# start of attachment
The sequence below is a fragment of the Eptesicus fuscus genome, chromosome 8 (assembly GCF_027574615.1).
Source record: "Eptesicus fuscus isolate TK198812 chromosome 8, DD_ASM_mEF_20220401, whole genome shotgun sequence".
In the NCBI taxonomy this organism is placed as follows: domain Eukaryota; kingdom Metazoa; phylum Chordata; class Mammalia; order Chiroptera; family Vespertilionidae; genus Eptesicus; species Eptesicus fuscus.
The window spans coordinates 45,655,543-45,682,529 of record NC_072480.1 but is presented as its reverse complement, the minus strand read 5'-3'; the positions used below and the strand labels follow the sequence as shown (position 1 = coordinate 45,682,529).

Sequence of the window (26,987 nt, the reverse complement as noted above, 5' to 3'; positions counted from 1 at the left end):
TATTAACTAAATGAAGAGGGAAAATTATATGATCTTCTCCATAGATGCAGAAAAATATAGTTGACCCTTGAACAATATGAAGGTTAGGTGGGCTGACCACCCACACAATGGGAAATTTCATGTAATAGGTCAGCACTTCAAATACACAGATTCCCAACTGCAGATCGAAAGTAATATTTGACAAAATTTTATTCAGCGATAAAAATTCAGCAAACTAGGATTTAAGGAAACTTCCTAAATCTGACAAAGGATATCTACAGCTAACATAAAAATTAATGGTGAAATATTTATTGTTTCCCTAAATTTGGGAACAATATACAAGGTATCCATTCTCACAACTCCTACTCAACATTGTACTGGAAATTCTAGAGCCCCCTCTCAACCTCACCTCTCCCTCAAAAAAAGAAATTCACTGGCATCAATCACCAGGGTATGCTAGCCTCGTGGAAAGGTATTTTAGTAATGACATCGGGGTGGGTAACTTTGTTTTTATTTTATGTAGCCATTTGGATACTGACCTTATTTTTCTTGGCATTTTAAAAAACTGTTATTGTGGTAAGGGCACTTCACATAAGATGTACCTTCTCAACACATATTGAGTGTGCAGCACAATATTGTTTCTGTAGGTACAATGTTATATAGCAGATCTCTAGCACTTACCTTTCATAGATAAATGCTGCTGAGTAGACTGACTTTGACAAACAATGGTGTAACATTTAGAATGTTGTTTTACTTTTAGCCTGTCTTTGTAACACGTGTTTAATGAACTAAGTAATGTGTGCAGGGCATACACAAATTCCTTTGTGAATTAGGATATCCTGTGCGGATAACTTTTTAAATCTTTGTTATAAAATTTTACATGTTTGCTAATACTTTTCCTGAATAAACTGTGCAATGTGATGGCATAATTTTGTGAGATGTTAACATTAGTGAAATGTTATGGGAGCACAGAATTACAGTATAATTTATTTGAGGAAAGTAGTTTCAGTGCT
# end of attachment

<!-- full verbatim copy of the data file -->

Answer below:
The sequence below is a fragment of the Eptesicus fuscus genome, chromosome 8 (assembly GCF_027574615.1).
Source record: "Eptesicus fuscus isolate TK198812 chromosome 8, DD_ASM_mEF_20220401, whole genome shotgun sequence".
In the NCBI taxonomy this organism is placed as follows: domain Eukaryota; kingdom Metazoa; phylum Chordata; class Mammalia; order Chiroptera; family Vespertilionidae; genus Eptesicus; species Eptesicus fuscus.
The window spans coordinates 45,655,543-45,682,529 of record NC_072480.1 but is presented as its reverse complement, the minus strand read 5'-3'; the positions used below and the strand labels follow the sequence as shown (position 1 = coordinate 45,682,529).

Sequence of the window (26,987 nt, the reverse complement as noted above, 5' to 3'; positions counted from 1 at the left end):
TATTAACTAAATGAAGAGGGAAAATTATATGATCTTCTCCATAGATGCAGAAAAATATAGTTGACCCTTGAACAATATGAAGGTTAGGTGGGCTGACCACCCACACAATGGGAAATTTCATGTAATAGGTCAGCACTTCAAATACACAGATTCCCAACTGCAGATCGAAAGTAATATTTGACAAAATTTTATTCAGCGATAAAAATTCAGCAAACTAGGATTTAAGGAAACTTCCTAAATCTGACAAAGGATATCTACAGCTAACATAAAAATTAATGGTGAAATATTTATTGTTTCCCTAAATTTGGGAACAATATACAAGGTATCCATTCTCACAACTCCTACTCAACATTGTACTGGAAATTCTAGAGCCCCCTCTCAACCTCACCTCTCCCTCAAAAAAAGAAATTCACTGGCATCAATCACCAGGGTATGCTAGCCTCGTGGAAAGGTATTTTAGTAATGACATCGGGGTGGGTAACTTTGTTTTTATTTTATGTAGCCATTTGGATACTGACCTTATTTTTCTTGGCATTTTAAAAAACTGTTATTGTGGTAAGGGCACTTCACATAAGATGTACCTTCTCAACACATATTGAGTGTGCAGCACAATATTGTTTCTGTAGGTACAATGTTATATAGCAGATCTCTAGCACTTACCTTTCATAGATAAATGCTGCTGAGTAGACTGACTTTGACAAACAATGGTGTAACATTTAGAATGTTGTTTTACTTTTAGCCTGTCTTTGTAACACGTGTTTAATGAACTAAGTAATGTGTGCAGGGCATACACAAATTCCTTTGTGAATTAGGATATCCTGTGCGGATAACTTTTTAAATCTTTGTTATAAAATTTTACATGTTTGCTAATACTTTTCCTGAATAAACTGTGCAATGTGATGGCATAATTTTGTGAGATGTTAACATTAGTGAAATGTTATGGGAGCACAGAATTACAGTATAATTTATTTGAGGAAAGTAGTTTCAGTGCT